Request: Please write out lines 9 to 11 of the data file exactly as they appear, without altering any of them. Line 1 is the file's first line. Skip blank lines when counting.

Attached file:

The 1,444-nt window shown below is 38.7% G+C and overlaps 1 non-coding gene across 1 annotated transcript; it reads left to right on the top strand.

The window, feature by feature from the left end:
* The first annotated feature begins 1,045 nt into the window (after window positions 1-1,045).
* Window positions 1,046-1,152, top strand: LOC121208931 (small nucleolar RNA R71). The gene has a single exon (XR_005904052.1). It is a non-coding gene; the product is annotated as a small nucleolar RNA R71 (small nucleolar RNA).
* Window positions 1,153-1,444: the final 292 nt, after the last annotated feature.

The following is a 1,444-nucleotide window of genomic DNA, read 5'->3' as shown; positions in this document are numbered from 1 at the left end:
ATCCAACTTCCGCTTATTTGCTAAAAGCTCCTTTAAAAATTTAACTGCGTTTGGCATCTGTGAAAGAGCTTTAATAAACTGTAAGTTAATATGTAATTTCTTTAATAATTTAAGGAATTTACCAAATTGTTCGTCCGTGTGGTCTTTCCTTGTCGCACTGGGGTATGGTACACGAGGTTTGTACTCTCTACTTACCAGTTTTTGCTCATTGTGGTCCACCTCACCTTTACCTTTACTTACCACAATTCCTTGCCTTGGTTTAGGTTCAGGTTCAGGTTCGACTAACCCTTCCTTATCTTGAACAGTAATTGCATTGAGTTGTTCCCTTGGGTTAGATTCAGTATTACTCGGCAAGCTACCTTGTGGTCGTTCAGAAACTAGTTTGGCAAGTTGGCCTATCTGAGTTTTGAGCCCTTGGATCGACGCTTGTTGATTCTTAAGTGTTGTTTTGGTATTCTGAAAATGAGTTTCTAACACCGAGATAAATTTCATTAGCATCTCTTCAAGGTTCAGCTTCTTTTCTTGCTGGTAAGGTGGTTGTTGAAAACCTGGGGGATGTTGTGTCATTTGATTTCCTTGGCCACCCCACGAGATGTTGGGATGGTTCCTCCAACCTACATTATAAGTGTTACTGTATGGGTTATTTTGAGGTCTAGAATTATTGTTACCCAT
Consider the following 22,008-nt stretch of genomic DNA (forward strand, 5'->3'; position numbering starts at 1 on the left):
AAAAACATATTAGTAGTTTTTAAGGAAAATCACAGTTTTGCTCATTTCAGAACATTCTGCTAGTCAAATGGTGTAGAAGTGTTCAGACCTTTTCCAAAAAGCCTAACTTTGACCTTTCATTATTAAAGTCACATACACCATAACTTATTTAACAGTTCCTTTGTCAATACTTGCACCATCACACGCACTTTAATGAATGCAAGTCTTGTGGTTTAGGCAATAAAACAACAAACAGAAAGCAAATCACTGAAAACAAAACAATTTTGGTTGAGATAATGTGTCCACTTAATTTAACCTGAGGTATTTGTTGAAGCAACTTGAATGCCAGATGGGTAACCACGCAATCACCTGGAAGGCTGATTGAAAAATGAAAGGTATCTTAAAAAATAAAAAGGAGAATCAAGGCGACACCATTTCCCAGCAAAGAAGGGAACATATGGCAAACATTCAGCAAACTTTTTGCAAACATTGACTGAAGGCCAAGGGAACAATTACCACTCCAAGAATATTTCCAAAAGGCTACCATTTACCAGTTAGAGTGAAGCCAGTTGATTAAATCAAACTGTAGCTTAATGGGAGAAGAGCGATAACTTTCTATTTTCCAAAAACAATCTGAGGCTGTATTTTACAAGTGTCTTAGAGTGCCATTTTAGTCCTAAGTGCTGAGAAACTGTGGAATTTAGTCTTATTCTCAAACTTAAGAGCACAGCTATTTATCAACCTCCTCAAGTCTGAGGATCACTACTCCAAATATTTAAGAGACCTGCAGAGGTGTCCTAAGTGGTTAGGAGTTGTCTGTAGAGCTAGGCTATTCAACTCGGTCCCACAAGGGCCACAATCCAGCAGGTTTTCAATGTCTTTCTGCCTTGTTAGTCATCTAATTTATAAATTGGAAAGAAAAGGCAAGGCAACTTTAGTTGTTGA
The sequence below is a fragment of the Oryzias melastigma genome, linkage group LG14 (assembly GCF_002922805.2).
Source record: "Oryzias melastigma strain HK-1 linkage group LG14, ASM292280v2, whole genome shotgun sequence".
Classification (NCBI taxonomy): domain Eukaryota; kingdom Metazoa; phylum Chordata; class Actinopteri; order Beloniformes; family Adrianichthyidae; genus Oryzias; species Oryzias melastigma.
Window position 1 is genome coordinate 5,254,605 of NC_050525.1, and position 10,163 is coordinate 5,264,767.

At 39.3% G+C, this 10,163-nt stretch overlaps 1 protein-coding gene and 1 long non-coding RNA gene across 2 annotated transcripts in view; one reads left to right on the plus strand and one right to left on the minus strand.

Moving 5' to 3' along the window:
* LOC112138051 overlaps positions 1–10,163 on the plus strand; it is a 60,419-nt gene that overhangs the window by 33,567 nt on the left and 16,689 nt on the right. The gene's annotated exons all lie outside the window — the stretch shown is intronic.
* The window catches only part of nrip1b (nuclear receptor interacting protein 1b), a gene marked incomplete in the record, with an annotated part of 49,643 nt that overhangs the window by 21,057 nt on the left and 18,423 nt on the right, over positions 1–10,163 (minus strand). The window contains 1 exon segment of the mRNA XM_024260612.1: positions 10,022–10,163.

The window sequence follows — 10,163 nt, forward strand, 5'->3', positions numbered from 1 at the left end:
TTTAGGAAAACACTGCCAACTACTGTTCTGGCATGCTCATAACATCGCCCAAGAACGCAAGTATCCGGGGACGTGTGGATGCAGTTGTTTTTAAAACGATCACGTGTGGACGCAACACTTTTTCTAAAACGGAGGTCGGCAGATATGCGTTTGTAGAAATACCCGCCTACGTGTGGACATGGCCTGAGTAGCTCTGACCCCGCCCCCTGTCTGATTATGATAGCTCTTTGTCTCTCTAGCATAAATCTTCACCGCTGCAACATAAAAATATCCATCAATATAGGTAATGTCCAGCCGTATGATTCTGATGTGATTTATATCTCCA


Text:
AAAAACATATTAGTAGTTTTTAAGGAAAATCACAGTTTTGCTCATTTCAGAACATTCTGCTAGTCAAATGGTGTAGAAGTGTTCAGACCTTTTCCAAAAAGCCTAACTTTGACCTTTCATTATTAAAGTCACATACACCATAACTTATTTAACAGTTCCTTTGTCAATACTTGCACCATCACACGCACTTTAATGAATGCAAGTCTTGTGGTTTAGGCAATAAAACAACAAACAGAAAGCAAATCACTGAAAACAAAACAATTTTGGTTGAGATAATGTGTCCACTTAATTTAACCTGAGGTATTTGTTGAAGCAACTTGAATGCCAGATGGGTAACCACGCAATCACCTGGAAGGCTGATTGAAAAATGAAAGGTATCTTAAAAAATAAAAAGGAGAATCAAGGCGACACCATTTCCCAGCAAAGAAGGGAACATATGGCAAACATTCAGCAAACTTTTTGCAAACATTGACTGAAGGCCAAGGGAACAATTACCACTCCAAGAATATTTCCAAAAGGCTACCATTTACCAGTTAGAGTGAAGCCAGTTGATTAAATCAAACTGTAGCTTAATGGGAGAAGAGCGATAACTTTCTATTTTCCAAAAACAATCTGAGGCTGTATTTTACAAGTGTCTTAGAGTGCCATTTTAGTCCTAAGTGCTGAGAAACTGTGGAATTTAGTCTTATTCTCAAACTTAAGAGCACAGCTATTTATCAACCTCCTCAAGTCTGAGGATCACTACTCCAAATATTTAAGAGACCTGCAGAGGTGTCCTAAGTGGTTAGGAGTTGTCTGTAGAGCTAGGCTATTCAACTCGGTCCCACAAGGGCCACAATCCAGCAGGTTTTCAATGTCTTTCTGCCTTGTTAGTCATCTAATTTATAAATTGGAAAGAAAAGGCAAGGCAACTTTAGTTGTTGA
The sequence below is a fragment of the Oryzias melastigma genome, linkage group LG14 (assembly GCF_002922805.2).
Source record: "Oryzias melastigma strain HK-1 linkage group LG14, ASM292280v2, whole genome shotgun sequence".